|Murli Manohar Joshi, Sushma Swaraj
New Delhi, March 8: BJP veteran Murli Manohar Joshi asked Rajnath Singh why the party had “allowed” the “propaganda” pitching for Narenda Modi’s candidature from Varanasi to go “unchecked”.
In a meeting of the central election committee, also attended by Modi, the sitting MP from Varanasi demanded an explanation from the BJP president for “allowing the speculation to gain currency and not doing anything to check it”.
Sources said Rajnath brushed aside Joshi’s objections and carried on with the meeting’s agenda.
Asked about the brewing controversy over Varanasi, Rajnath told The Telegraph: “Truth to be told, Uttar Pradesh didn’t figure in today’s discussions even in passing.”
In Varanasi, a poster war is being fought between supporters of Joshi and Modi.
Joshi was angry that Rajnath would not convey directly to him that his services were no longer required in Varanasi and that he shift to another constituency, sources said.
The Varanasi MP wasn’t the only source of trouble in the election committee meeting.
Lok Sabha Opposition leader Sushma Swaraj, backed by her mentor L.K. Advani, re-stated her objections to the merger of the BSR Congress with the BJP in Karnataka and counselled Rajnath to abandon the move.
The BJP has put on hold the announcement of candidates from three constituencies in Karnataka. This includes Bellary that the BSR Congress chief, B.S. Sriramulu, is keen on.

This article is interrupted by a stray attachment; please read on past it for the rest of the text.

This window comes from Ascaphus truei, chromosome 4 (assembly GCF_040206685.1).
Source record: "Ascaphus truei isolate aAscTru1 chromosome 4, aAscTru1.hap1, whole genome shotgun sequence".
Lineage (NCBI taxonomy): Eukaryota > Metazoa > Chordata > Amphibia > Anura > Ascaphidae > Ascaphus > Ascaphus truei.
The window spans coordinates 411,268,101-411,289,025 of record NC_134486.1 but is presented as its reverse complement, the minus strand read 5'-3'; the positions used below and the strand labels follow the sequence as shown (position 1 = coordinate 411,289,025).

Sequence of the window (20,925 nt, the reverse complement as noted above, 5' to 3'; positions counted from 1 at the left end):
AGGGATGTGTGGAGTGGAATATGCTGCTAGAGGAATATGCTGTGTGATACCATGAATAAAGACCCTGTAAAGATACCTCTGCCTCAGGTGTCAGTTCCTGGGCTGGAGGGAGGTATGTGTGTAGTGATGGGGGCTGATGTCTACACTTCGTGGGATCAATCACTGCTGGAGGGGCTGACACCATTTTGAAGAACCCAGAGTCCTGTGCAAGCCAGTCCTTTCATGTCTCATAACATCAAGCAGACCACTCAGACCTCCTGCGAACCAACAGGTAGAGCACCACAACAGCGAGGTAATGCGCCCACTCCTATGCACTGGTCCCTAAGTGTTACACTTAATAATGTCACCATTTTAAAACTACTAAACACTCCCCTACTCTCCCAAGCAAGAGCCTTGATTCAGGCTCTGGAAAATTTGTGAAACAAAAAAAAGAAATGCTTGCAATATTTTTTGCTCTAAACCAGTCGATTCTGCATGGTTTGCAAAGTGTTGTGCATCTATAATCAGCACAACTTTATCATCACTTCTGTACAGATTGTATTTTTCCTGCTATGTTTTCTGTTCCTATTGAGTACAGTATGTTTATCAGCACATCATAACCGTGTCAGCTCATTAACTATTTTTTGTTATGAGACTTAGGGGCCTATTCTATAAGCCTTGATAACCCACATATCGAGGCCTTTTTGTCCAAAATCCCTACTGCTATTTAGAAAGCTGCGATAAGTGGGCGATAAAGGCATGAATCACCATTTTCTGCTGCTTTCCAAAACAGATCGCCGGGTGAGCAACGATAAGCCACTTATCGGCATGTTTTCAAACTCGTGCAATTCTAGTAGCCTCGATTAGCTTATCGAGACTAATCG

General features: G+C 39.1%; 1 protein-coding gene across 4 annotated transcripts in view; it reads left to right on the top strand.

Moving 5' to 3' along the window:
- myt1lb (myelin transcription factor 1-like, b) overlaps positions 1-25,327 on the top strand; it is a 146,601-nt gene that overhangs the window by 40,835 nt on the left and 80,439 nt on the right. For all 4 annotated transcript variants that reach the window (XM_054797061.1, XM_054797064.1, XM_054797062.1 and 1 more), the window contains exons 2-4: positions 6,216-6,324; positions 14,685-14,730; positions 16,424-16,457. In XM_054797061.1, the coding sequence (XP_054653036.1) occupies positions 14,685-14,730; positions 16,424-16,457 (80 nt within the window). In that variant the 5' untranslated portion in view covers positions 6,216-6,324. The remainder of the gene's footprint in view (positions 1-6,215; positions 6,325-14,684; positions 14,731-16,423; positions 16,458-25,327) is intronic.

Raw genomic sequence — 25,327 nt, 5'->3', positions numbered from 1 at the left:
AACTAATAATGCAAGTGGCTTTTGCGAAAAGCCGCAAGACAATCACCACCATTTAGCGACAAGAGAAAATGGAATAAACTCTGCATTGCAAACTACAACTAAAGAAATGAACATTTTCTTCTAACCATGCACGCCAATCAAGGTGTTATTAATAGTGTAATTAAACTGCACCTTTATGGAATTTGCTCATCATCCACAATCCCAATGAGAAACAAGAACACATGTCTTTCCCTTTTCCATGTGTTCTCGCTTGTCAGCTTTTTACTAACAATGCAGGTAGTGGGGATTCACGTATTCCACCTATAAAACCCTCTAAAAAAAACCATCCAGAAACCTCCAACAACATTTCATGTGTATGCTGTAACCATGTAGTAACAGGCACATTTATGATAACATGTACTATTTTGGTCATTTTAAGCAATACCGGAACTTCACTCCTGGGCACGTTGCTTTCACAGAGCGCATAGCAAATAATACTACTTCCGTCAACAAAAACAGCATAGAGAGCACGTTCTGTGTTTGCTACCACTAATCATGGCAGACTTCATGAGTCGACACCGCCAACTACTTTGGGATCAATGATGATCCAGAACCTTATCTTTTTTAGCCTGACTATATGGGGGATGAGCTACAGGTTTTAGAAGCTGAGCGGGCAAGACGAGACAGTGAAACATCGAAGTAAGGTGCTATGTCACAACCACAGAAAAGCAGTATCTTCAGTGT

The party today released a list of some candidates for Assam, Karnataka, Kerala, Odisha and Tripura and Bengal.
Former Karnataka chief minister B.S. Yeddyurappa — who recently returned to the BJP — will contest from Shimoga, his bastion.
Newspaper proprietor Chandan Mitra has been fielded from Hooghly although he is a Rajya Sabha MP from Madhya Pradesh.
General secretary Ananth Kumar will contest again from Bangalore South that he has won five times in a row. This time, he will be pitted against UIDAI chief and Infosys co-founder, Nandan Nilekani, of the Congress.
The BJP made it clear it will not have a truce with the MNS in Maharashtra and will stick to its old ally, the Shiv Sena.
“It is no, no, no to the MNS from our side,” stressed general secretary and Maharashtra in-charge, Rajiv Pratap Rudy.
Nitin Gadkari, the former BJP president, recently dallied with Raj Thackeray, suggesting that the MNS chief should make up with his cousin and Sena president, Uddhav Thackeray, and fight as part of the BJP-Sena coalition to ensure that the anti-Congress-NCP votes are not split.
Raj was non-committal but Uddhav protested Gadkari’s overtures and insinuated that he had let his alleged commercial instincts take the better of the BJP’s political sense and wisdom.
The party clarified that Gadkari’s meeting with Raj was a personal call and the BJP had nothing to do with it.
However, more than the concern about upsetting the Sena, BJP sources emphasised even a dalliance with the MNS would anger their party units in Uttar Pradesh and Bihar.
The MNS’s “anti-north Indian migrants” campaign had consolidated the Hindi-speaking votes in Maharashtra’s cities behind the Congress and the NCP.
The BJP fears even a tacit understanding with Raj could upset its applecart in Bihar and Uttar Pradesh.